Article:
"The death of competitive sports" is the right's favourite Straw Bogeyman

There's nothing wrong with having fun while getting fit, as this picture of David Cameron playing Badminton demonstrates.

David Cameron has been wearing a tracksuit top. Think about that for a moment. David Cameron, a man for whom a white tie and tails probably makes him feel a bit chavvy, has been dressing in a tracksuit.

In this, the year that the John Terry meme gained so much traction it began turning up in a Chelsea football kit ready to accept the glory awarded to other memes, our Prime Minister has taken a leaf out of the loveable Chelsea captain’s book and decided to try and claim the Olympics glow as his own.

Since we’ve become accustomed to ‘medalling’ and ‘podiuming’ as verbs in recent days, why not ‘johnterrying’ too? One could say: “David Cameron really tried to johnterry his way to a boost in the polls by wearing that Team GB tracksuit”. 

Sure, he might look as comfortable in that tracky as William Hague did in that baseball cap all those years ago, but he’s going to give it a go. Not so much the Iron Lady as the Polyester Chap, Cameron has gone further, too, and pressed a few Tory buttons by demanding that there should be a ‘competitive ethos’ in school sports.

It’s a favourite strawman of the Right, this idea that somehow children are kept from competitive sport at school, that somehow the Namby-Pamby Laughless Liberals and their PC Brigade are squashing the joy of splintering a fellow pupil’s shins with a cricket bat, all in the name of Anti-Fun Egalitarianism.

It’s not true, as parents can testify from the mass of muddy debris coming home in sportsbags of an afternoon, and pupils can testify from the lumps, bumps, grazes and bruises they sustain in trying to get a bladder over a line or into a net.

Yes, there are other, less competitive activities now being offered in schools as part of physical education – but no, it doesn’t mean that our cotton-wool-clad babes are being BANNED from WINNING at games because it might hurt their FEELINGS. Some children just prefer keeping fit by activities that require a different kind of discipline, concentration and skill. It’s not necessarily a bad thing. What’s wrong with sport for the purposes of enjoyment? Fun?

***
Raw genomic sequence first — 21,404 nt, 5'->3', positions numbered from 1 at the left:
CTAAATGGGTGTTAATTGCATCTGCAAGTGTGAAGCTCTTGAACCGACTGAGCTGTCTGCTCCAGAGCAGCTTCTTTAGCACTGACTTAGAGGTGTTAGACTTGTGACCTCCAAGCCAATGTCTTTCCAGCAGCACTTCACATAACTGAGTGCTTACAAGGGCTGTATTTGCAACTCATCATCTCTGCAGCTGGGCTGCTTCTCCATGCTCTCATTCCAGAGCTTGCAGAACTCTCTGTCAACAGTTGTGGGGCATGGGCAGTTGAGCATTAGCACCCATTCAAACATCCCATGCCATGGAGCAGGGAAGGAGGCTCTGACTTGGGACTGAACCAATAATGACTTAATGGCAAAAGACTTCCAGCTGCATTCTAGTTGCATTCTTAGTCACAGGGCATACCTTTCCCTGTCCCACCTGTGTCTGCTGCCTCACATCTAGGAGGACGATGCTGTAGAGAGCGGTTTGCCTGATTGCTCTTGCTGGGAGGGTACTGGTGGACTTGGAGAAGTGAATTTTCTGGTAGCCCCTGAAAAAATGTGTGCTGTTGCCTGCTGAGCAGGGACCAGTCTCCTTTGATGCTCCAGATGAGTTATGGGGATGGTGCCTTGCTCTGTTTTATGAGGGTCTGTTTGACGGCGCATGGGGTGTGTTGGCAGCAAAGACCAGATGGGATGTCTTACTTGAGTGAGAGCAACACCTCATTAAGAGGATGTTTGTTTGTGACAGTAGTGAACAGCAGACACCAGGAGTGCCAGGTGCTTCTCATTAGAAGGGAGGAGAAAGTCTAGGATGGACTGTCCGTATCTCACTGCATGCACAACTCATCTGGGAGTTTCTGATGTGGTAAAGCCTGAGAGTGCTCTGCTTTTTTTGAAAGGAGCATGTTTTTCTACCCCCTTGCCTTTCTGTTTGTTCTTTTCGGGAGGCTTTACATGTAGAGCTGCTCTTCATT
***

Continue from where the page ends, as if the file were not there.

There’s something of the “Never did me any harm” attitude about all this, as there is about so much of this Government’s education policy. Let’s face it, this is hardly a cabinet of Jocks who were first to be picked when it came to making teams; these were the losers who got told to stand at silly mid-off in the hope a stray cricket ball might shatter their skulls. Because they suffered, and succeeded (if you deem success as ‘not quite winning a general election despite spending vast millions of pounds’), children today must suffer in order to succeed.

But wait a moment. Who’s this joker, prancing about the gardens of Number 10 Downing Street in his shirt sleeves, wafting a badminton racket around as if he’s trying to swat a fat, asthmatic fly? Why, it’s a pre-tracksuit David Cameron, having a laugh and a joke while playing sport.

Look, that’s a fine and praiseworthy thing, but... well. Odd. It’s almost as if this person is playing sport not with a “winning is everything” attitude in his mind, but for the purposes of... well, enjoyment. Fun. There doesn’t seem to be that ‘competitive ethos’ there at all. What a terrible example to set to children!

That’s the problem when you try and johnterry your way into things that you don’t really know enough about: you’re going to end up looking rather silly, sooner or later. Let the kids have their fun, and not worry about victory or defeat. They don’t want to end up the kind of real loser who wears a tracksuit, just to try and steal a little glory. 

David Cameron in a tracksuit. Photo: Getty
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Want to send a positive Brexit message to Europe? Back Arsene Wenger for England manager

Boris Johnson could make a gesture of goodwill. 

It is hard not to feel some sympathy for Sam Allardyce, who coveted the England job for so many years, before losing it after playing just a single match. Yet Allardyce has only himself to blame and the Football Association were right to move quickly to end his tenure.

There are many candidates for the job. The experience of Alan Pardew and the potential of Eddie Howe make them strong contenders. The FA's reported interest in Ralf Rangner sent most of us scurrying to Google to find out who the little known Leipzig manager is. But the standout contender is Arsenal's French boss Arsene Wenger,